Friday, April 15, 2011

A Race To Splendor by Ciji Ware

The year is 1906.  Amelia Bradshaw has just returned to her beloved San Francisco from Paris, where she is one of the first women to become an architect.  But her return is hardly a happy one.  Her beloved grandfather has died.  Even though he left her the family fortune built with one of San Francisco's most prominent hotels, disaster is waiting.

Her father gambles away the family hotel in a drunken all night gambling spree.  Although the will states that it is Amelia and not he who holds legal title, and although California has recently passed laws giving women the right to control their own property, laws must be interpreted in courts by judges.  Amelia is unlucky enough to draw a judge adamantly opposed to the new freedoms given to women and he awards the hotel to her father's poker opponent.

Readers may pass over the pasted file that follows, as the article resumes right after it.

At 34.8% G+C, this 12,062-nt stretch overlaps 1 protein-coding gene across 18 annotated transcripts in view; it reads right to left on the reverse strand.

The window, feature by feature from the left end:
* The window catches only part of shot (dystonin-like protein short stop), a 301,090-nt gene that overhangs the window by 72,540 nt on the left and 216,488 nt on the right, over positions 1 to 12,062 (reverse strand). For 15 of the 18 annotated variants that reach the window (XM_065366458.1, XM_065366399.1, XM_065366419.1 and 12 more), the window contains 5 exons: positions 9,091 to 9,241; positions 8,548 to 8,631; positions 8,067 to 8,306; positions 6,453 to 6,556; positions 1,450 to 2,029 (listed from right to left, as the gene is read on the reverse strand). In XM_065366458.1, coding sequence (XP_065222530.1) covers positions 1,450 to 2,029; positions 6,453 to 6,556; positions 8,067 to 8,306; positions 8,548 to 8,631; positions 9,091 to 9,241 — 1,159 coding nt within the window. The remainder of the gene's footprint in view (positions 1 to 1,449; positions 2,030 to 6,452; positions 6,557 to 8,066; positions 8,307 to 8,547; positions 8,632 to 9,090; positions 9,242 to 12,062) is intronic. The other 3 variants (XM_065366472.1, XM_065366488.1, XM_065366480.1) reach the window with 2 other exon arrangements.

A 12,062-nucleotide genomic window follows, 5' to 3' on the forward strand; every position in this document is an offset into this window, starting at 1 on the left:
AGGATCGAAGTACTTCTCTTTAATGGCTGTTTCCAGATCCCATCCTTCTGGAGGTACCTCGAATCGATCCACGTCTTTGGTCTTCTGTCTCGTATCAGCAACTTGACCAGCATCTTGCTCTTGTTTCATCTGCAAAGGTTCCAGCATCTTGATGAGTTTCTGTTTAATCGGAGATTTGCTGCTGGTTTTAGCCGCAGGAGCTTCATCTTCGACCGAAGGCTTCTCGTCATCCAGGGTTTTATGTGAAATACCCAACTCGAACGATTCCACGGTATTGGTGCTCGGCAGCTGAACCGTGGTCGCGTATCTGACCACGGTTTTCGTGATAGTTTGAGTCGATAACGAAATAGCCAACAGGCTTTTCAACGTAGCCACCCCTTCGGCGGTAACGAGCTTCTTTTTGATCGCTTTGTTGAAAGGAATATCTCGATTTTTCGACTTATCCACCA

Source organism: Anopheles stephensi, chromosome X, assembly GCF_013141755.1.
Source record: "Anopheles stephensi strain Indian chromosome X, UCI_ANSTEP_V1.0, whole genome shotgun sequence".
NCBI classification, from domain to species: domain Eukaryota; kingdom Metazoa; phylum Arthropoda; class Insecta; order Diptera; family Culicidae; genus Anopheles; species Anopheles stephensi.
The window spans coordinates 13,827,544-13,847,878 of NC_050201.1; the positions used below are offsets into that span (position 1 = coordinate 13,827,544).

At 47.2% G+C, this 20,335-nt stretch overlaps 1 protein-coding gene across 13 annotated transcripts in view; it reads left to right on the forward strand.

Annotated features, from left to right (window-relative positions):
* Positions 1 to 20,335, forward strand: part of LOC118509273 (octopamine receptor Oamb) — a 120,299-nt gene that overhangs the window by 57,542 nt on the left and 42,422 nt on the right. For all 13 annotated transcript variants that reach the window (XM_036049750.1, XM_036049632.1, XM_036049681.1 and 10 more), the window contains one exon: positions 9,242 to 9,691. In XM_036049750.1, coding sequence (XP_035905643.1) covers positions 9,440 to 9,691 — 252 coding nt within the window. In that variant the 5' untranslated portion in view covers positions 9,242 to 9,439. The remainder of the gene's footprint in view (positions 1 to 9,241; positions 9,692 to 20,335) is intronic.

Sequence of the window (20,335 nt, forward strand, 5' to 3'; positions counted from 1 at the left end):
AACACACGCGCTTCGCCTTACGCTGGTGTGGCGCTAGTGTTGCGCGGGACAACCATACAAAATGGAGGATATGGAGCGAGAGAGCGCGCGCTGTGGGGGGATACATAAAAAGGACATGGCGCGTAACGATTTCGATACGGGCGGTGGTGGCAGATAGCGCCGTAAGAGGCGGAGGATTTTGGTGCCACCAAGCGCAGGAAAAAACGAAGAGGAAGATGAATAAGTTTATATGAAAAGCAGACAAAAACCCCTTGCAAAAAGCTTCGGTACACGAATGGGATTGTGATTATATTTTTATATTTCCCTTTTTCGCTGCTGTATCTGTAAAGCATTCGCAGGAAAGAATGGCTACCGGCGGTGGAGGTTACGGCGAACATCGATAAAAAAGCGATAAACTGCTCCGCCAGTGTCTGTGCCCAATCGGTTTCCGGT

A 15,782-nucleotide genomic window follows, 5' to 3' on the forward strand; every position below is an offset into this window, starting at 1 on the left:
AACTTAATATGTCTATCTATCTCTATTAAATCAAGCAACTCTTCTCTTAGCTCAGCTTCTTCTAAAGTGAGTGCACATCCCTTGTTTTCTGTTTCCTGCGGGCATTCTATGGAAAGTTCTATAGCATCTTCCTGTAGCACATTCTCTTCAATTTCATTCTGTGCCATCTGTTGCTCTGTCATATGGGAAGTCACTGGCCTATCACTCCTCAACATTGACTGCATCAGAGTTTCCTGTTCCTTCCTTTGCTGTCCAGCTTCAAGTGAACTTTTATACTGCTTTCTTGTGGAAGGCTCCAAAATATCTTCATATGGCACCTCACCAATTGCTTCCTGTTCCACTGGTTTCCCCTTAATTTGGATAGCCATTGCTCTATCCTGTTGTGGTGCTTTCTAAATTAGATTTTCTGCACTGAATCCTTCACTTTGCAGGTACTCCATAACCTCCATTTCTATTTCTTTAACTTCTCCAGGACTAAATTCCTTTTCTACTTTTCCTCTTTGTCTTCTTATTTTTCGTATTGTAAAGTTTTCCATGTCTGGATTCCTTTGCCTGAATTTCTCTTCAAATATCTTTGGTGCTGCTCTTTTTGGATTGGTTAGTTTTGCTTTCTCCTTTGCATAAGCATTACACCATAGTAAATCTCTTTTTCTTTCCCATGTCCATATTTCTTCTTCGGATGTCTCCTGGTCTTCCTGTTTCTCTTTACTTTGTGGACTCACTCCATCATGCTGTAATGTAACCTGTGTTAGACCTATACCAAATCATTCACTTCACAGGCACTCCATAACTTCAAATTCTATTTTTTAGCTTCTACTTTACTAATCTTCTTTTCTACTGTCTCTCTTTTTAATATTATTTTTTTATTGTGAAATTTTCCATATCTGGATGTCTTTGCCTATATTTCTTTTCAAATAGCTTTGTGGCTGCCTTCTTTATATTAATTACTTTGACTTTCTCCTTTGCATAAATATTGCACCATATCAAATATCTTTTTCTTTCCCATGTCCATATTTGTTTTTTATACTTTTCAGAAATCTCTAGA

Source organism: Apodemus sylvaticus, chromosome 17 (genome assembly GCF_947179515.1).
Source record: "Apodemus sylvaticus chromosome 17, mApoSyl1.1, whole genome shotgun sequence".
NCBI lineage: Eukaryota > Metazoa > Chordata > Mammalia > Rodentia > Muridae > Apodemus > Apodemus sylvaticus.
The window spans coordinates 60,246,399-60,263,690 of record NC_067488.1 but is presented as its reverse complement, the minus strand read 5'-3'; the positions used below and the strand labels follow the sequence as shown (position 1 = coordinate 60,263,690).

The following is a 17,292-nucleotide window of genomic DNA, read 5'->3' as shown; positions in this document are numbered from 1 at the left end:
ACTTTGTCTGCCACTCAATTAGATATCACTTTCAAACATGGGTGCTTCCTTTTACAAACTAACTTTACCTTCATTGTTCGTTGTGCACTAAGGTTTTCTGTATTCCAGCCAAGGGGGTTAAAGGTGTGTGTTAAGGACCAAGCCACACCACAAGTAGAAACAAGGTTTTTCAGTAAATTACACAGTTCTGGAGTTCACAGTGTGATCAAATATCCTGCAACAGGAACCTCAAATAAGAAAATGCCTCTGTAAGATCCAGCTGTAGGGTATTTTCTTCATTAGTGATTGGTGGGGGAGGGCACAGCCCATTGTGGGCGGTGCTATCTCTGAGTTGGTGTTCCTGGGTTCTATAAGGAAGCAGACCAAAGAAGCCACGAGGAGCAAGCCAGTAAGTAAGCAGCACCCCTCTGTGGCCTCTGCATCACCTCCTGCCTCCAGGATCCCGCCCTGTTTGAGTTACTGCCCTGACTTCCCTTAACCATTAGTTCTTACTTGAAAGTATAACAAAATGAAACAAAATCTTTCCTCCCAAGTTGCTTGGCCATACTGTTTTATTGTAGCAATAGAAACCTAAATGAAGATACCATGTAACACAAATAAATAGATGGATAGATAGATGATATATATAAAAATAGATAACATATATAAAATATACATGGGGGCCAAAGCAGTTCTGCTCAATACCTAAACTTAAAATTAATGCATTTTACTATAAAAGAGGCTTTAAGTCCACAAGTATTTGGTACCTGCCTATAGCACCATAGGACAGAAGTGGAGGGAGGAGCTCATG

Left destitute, Amelia joins the first female architectural firm, headed by one of her college friends and mentors.  But worse is waiting.  Within a month, the great earthquake of San Francisco occurs.  The city is almost destroyed.  Amelia survives and now must do her part to make her way in the world and to help rebuild the city she loves, and the hotel she has lost to a charming scoundrel.

Ciji Ware is acknowledged as one of the best historical fiction authors, and she does not disappoint in A Race to Splendor.  Meticulously researched, she transports the reader to turn of the century San Francisco and makes them feel the devastation and the pioneering spirit that rebuilt the city.  The characters are sympathetic and the romance between Amelia and her rival is believable.  The world seems to be in another cycle of devastating earthquakes the last few years, and Ware makes the reader feel the devastation in a new light, not only the few minutes of terror, but the aftermath of months of privation and the strength needed to rebuild.  This book is recommended for readers interested in historical fiction and the start of women professional lives. 

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